Raymond McGrath (1903-1977). An Australian born architect and interior designer. Educated at the Universities of Sydney where he trained under Professor Leslie Wilkinson. After graduating in 1926 he moved to England and studied at the University of Cambridge. Mansfield Forbes asked McGrath to redecorate Finella, a Victorian villa in Cambridge which he did in his modernist style, with the use of glass and other materials such as copper plymax and aluminium.
In 1930 he set up practice in London and his first commission was to design the studios of Broadcasting House where he was joined by Wells Coates, Edward Maufe and Serge Chermayeff. He executed various commercial works and also began working on the interiors of the New Atalanta class of aeroplanes for Imperial Airways.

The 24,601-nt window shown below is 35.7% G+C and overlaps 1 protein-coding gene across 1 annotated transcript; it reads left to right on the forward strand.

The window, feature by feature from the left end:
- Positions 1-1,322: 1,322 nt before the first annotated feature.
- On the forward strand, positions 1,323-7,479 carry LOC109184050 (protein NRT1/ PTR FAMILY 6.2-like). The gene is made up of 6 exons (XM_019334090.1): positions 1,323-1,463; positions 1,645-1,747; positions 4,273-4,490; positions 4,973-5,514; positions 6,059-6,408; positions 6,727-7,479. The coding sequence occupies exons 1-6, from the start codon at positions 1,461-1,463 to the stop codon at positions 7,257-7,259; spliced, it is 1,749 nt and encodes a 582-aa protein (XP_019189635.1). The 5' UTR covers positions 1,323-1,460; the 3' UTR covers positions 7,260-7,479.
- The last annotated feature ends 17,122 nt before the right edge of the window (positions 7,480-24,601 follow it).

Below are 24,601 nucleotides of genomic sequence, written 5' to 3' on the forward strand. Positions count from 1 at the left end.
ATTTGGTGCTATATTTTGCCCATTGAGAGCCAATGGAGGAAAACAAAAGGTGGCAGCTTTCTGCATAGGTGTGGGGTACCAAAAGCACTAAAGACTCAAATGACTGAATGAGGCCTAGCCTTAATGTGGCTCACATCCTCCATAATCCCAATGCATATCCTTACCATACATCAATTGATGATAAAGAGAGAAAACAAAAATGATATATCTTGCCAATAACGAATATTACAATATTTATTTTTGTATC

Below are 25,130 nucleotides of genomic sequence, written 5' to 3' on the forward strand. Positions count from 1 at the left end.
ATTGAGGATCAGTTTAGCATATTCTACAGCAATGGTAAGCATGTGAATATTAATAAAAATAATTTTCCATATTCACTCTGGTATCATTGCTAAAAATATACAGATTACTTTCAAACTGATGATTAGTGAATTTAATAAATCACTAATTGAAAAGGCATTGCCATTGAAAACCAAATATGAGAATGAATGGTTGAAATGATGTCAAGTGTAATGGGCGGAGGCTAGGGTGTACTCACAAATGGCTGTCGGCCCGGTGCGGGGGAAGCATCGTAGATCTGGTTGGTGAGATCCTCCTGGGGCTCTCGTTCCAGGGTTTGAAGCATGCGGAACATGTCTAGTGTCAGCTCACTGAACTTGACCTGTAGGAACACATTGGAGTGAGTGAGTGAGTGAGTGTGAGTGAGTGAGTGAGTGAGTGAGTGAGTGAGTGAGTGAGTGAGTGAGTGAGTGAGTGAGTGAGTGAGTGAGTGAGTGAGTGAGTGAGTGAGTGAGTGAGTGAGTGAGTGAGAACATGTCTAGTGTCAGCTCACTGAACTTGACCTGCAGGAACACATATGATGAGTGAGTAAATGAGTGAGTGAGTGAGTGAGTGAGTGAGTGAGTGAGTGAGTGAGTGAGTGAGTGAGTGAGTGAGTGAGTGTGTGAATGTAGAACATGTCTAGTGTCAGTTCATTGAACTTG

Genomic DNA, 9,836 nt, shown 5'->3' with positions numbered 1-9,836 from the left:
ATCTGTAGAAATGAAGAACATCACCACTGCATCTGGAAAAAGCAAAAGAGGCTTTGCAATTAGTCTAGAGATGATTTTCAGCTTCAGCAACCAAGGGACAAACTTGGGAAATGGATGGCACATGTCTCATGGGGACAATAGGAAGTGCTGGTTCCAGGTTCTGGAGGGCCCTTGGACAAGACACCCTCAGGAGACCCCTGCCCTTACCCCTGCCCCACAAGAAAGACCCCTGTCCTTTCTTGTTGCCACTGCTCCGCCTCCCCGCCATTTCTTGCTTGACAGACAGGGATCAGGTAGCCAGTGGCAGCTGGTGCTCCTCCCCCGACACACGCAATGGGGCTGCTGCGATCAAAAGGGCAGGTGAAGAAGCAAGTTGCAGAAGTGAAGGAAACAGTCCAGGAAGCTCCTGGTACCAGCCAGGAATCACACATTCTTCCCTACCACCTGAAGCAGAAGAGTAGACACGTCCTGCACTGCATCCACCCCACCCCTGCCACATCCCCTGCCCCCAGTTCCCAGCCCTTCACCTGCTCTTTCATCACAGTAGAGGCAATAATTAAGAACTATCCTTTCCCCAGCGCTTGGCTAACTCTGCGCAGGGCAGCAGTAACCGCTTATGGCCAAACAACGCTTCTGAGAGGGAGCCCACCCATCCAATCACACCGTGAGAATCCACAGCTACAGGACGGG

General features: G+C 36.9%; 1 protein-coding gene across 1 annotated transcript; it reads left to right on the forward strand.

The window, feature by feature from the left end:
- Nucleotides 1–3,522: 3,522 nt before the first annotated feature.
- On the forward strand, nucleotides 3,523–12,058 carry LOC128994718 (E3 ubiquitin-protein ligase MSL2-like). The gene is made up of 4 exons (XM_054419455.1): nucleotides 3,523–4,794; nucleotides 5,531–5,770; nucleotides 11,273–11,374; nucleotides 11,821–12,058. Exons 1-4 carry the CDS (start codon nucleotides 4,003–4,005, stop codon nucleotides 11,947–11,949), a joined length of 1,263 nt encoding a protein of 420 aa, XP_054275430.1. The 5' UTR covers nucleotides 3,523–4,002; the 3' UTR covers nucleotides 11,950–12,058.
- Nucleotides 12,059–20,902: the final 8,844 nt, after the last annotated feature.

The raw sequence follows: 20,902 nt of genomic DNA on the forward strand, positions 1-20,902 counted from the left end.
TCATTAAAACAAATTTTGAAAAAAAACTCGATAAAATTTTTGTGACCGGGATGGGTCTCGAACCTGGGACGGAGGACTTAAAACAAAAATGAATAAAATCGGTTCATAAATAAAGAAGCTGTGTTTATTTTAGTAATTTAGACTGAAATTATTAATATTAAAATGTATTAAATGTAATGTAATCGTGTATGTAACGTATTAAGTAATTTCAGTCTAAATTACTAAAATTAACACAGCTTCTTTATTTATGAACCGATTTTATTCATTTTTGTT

McGrath wrote for the Architectural Review in the 1930's and in 1937 he published his own book titled "Glass in Architecture and Decoration" he had a particular interest in glass. His etched glass doors were installed at RIBA headquarters Portland Place London. In the 1950's he began work on the restoration of Dublin Castle and embarked on a new venture of designing carpets.
McGrath died in 1977 in Dublin.